Readers of the Los Angeles Times last week received some unexpected news about a major shift in the attitude of the United Nations towards the decriminalization of cannabis. According to the paper, the UN Office on Drugs and Crime (UNODC) was set to announce a more tolerant approach at a major meeting in New York City. But although the meeting was real, the policy shift was not. The announcement was a hoax, and pointedly timed for 20 April (‘4/20’), a day on which cannabis users celebrate and promote their choice. The scam even included a well-constructed fake press release that quoted the (real) UNODC executive director Yury Fedotov as saying: “The science increasingly supports decriminalization and harm reduction over proscriptive, fear-based approaches.”
For those who advocate drug-law reform — a group that includes a sizeable number of scientists — the truth was a lot less encouraging. The comments that Fedotov made at last week’s UN General Assembly Special Session on Drugs (UNGASS) were certainly less quotable. In a tweet he noted: “#UNGASS outcome doc reaffirms joint responses to world drug problem based on agreed frameworks, #sharedresponsibility, intl cooperation”.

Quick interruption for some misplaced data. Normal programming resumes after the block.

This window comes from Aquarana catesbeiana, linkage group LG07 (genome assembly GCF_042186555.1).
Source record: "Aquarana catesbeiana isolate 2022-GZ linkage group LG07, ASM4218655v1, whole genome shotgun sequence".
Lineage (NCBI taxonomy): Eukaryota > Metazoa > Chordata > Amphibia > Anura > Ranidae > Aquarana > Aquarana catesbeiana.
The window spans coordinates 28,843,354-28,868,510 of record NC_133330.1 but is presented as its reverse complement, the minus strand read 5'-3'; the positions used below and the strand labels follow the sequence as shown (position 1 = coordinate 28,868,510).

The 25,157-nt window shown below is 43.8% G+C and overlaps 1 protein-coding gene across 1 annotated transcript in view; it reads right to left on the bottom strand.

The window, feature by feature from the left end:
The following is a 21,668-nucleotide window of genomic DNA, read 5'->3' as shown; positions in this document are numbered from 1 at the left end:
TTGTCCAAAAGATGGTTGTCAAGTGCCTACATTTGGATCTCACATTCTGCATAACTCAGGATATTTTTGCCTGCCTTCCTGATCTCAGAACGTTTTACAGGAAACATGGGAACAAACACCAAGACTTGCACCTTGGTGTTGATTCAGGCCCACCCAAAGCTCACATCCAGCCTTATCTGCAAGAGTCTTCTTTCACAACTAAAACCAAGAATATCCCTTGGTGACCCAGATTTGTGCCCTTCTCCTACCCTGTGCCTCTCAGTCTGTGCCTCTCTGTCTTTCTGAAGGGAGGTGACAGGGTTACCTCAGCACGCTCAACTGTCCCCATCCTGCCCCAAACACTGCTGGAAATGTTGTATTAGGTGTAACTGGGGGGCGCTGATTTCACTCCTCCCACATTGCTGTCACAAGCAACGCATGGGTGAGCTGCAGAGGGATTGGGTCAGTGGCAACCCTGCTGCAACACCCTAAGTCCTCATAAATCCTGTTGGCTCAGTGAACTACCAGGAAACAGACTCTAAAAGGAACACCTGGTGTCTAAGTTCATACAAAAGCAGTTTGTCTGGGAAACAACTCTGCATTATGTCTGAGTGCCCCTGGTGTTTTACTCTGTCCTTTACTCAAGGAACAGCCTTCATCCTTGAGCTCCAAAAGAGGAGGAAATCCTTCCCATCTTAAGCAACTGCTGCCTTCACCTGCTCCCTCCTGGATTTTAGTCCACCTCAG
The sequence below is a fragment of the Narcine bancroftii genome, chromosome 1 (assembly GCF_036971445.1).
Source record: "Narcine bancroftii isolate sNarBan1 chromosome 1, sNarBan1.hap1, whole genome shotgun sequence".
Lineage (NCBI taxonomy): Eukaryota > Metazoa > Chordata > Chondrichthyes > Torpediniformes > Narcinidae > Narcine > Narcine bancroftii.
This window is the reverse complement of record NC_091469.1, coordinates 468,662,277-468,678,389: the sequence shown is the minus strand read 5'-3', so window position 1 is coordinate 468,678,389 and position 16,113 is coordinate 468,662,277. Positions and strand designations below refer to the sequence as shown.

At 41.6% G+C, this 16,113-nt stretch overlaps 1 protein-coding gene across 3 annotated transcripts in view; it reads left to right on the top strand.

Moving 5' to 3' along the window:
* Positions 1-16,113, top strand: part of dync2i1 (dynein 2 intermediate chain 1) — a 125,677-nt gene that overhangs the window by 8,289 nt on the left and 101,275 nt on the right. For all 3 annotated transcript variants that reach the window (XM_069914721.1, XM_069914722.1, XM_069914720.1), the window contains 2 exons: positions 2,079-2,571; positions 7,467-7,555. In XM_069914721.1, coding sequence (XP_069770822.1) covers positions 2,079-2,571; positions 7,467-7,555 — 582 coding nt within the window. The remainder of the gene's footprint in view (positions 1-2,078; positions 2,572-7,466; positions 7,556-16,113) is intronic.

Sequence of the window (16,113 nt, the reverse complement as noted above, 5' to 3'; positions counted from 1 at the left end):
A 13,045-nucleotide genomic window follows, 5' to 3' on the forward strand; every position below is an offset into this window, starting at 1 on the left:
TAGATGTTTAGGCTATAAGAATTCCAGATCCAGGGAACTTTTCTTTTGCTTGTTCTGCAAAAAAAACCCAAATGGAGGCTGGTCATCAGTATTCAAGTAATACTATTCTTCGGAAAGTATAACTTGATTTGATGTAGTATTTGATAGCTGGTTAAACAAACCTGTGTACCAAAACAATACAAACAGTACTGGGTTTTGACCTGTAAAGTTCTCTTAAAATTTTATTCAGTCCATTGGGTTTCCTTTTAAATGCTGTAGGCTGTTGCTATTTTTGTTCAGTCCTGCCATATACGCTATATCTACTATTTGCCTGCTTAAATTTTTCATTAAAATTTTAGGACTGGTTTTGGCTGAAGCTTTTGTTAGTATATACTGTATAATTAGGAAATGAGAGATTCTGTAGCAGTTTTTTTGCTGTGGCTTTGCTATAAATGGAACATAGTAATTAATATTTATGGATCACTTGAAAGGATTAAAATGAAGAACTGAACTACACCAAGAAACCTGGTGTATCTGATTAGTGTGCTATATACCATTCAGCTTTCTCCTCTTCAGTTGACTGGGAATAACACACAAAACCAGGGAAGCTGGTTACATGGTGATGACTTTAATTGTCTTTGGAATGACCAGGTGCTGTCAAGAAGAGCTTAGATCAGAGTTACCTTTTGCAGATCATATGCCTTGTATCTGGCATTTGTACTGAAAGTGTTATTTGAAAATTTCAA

Despite hopes ahead of the meeting that nations would step back from the ‘war on drugs’ rhetoric that has defined international policy — and science — for decades, instead the UN blandly reformatted the existing status quo. Essentially, the message is still: ‘drugs are bad’.
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